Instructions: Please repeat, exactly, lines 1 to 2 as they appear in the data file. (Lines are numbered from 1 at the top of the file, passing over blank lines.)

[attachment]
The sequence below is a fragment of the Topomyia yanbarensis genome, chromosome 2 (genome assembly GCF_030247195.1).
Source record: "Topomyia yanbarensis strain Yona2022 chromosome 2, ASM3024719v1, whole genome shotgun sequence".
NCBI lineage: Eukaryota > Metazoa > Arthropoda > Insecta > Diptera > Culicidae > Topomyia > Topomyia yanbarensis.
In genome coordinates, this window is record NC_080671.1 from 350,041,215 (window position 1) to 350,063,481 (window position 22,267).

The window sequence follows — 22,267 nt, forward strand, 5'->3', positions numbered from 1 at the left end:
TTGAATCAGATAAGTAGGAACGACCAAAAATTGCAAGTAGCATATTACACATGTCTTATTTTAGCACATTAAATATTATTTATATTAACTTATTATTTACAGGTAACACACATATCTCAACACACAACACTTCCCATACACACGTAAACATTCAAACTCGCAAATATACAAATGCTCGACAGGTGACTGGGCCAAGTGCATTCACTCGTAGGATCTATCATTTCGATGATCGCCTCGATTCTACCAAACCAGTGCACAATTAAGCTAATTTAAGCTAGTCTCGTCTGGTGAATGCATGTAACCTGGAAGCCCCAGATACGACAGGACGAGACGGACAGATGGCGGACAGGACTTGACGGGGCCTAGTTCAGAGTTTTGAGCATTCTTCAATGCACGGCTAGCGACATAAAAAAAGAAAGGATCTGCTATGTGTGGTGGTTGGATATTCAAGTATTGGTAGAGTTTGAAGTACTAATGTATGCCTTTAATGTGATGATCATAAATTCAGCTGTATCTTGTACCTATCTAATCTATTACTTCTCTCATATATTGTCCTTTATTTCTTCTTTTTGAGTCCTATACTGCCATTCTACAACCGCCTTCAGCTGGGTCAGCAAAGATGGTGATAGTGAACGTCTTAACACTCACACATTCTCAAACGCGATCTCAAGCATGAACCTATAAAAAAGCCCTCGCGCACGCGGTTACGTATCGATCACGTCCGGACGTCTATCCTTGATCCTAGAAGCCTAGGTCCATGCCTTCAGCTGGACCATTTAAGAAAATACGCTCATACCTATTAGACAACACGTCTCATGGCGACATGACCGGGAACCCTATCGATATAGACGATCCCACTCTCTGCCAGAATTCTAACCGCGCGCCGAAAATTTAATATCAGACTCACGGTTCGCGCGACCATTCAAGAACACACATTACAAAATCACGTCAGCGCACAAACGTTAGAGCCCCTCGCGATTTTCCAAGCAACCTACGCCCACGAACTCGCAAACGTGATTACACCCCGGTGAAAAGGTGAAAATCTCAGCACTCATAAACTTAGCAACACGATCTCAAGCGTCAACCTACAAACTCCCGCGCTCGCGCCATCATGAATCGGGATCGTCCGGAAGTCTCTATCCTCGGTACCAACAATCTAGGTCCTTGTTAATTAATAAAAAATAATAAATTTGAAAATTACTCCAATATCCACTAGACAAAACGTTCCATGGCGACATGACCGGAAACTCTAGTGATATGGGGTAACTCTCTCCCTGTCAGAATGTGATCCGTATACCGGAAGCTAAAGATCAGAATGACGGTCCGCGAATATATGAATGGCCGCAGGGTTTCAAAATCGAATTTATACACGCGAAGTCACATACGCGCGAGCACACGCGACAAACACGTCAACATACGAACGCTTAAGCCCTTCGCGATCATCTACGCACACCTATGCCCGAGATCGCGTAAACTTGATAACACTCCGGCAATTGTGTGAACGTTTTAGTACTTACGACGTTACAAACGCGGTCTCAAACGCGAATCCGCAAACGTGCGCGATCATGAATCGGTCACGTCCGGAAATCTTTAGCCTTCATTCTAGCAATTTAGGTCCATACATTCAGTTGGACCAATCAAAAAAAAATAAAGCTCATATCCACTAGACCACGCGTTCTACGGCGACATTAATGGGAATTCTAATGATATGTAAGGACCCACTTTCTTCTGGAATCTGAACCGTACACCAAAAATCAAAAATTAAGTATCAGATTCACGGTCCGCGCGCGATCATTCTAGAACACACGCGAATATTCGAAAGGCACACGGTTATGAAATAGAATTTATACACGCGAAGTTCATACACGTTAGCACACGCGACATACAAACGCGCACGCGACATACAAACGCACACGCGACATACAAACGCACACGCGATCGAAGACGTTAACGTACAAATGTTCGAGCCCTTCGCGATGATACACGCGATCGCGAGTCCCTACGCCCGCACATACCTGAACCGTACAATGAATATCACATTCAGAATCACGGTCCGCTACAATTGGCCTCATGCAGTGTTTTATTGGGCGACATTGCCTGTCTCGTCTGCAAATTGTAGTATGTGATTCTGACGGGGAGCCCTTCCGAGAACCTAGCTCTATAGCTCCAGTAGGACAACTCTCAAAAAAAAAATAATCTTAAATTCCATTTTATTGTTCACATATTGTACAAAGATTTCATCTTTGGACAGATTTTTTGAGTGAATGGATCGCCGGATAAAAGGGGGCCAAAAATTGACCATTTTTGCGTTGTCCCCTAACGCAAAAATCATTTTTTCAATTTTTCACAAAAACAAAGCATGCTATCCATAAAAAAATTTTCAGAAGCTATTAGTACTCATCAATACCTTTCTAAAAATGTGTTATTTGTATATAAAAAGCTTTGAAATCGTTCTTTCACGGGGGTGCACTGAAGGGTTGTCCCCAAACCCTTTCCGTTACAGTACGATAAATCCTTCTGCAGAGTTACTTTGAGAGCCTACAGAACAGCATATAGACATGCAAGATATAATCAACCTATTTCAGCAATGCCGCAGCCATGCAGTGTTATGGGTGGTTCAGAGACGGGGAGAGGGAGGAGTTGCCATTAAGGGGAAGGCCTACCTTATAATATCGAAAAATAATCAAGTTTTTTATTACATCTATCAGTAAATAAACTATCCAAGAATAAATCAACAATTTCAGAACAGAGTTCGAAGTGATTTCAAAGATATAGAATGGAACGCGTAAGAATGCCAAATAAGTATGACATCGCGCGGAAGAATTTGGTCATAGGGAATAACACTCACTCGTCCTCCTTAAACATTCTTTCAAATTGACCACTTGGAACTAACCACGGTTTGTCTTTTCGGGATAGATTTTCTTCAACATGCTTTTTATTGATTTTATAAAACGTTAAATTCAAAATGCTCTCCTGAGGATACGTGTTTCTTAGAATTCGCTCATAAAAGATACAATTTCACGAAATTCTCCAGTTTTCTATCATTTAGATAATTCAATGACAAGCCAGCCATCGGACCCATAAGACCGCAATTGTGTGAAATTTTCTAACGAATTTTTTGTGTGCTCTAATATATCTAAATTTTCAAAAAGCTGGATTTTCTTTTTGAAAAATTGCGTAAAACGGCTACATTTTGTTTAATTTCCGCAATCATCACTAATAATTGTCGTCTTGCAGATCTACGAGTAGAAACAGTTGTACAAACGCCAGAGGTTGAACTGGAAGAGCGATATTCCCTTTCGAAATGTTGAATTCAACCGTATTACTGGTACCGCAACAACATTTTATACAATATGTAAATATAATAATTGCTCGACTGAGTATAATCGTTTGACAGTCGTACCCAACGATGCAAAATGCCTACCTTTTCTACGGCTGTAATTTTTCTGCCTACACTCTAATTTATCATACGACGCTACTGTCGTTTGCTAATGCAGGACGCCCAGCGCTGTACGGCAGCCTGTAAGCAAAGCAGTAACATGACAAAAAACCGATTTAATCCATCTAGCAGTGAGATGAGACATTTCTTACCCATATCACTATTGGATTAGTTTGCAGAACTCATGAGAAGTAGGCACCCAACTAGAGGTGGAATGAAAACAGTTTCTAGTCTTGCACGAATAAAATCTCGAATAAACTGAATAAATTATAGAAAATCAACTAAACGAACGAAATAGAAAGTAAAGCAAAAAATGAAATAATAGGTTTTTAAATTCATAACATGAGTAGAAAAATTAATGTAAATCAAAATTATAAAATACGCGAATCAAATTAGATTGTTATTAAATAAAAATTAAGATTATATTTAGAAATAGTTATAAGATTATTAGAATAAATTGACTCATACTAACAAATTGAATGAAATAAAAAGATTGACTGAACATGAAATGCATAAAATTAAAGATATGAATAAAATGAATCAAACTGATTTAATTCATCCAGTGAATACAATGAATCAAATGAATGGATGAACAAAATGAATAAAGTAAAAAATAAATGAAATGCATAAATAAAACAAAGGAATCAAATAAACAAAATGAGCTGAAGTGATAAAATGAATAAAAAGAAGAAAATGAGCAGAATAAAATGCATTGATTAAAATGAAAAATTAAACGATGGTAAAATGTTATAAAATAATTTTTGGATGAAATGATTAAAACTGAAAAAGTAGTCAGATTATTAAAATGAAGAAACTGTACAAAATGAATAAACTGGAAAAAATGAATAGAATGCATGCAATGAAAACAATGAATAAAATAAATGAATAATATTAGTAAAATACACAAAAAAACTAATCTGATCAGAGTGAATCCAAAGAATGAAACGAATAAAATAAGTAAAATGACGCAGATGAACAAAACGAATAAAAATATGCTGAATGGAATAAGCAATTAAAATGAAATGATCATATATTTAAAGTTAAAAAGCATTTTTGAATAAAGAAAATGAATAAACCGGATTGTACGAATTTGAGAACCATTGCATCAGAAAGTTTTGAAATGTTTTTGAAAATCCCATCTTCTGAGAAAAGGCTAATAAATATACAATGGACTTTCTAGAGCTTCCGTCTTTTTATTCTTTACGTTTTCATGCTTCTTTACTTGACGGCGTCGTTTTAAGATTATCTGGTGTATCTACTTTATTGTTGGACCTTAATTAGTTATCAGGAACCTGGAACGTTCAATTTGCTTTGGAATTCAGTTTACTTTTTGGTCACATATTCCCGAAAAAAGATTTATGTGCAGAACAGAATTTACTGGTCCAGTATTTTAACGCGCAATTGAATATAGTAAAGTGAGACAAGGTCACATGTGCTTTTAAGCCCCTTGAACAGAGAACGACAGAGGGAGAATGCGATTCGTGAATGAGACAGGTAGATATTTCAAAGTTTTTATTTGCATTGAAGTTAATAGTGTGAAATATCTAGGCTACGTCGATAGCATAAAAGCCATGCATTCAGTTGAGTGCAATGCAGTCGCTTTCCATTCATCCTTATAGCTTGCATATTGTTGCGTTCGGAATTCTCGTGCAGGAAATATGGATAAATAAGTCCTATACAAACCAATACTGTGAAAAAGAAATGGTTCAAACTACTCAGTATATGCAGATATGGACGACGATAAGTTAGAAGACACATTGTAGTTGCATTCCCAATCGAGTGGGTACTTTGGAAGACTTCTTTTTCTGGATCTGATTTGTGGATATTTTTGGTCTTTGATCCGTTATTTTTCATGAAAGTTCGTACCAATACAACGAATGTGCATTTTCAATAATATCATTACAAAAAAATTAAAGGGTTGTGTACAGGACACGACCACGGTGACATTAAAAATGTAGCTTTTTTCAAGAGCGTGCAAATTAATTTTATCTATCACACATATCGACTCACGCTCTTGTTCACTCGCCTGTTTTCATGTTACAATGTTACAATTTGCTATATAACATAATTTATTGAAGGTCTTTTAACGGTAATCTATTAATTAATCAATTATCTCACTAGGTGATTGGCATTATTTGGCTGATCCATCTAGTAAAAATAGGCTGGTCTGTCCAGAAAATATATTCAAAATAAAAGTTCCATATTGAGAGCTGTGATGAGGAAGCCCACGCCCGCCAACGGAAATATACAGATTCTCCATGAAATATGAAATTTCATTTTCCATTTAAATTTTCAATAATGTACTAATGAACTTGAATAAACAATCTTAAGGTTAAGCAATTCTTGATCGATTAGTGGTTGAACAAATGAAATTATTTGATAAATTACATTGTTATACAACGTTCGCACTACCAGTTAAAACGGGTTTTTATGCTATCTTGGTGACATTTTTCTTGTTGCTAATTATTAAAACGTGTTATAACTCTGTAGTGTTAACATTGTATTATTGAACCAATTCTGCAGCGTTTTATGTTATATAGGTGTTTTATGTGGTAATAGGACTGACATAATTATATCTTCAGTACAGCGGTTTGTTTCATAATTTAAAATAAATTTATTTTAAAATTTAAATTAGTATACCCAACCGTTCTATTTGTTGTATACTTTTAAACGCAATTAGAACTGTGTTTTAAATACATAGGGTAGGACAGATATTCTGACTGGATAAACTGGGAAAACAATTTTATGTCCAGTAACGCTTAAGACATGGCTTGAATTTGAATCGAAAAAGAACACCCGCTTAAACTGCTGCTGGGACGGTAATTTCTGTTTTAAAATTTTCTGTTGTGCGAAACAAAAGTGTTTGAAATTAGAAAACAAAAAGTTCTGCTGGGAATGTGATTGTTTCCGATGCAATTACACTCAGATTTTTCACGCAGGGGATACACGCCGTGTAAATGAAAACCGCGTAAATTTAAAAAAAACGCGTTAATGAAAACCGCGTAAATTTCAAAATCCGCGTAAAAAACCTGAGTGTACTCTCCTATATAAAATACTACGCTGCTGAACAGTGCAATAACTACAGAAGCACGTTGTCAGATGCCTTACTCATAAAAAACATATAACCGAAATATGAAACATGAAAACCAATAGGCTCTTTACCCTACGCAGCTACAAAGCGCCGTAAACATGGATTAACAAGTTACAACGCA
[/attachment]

The sequence below is a fragment of the Topomyia yanbarensis genome, chromosome 2 (genome assembly GCF_030247195.1).
Source record: "Topomyia yanbarensis strain Yona2022 chromosome 2, ASM3024719v1, whole genome shotgun sequence".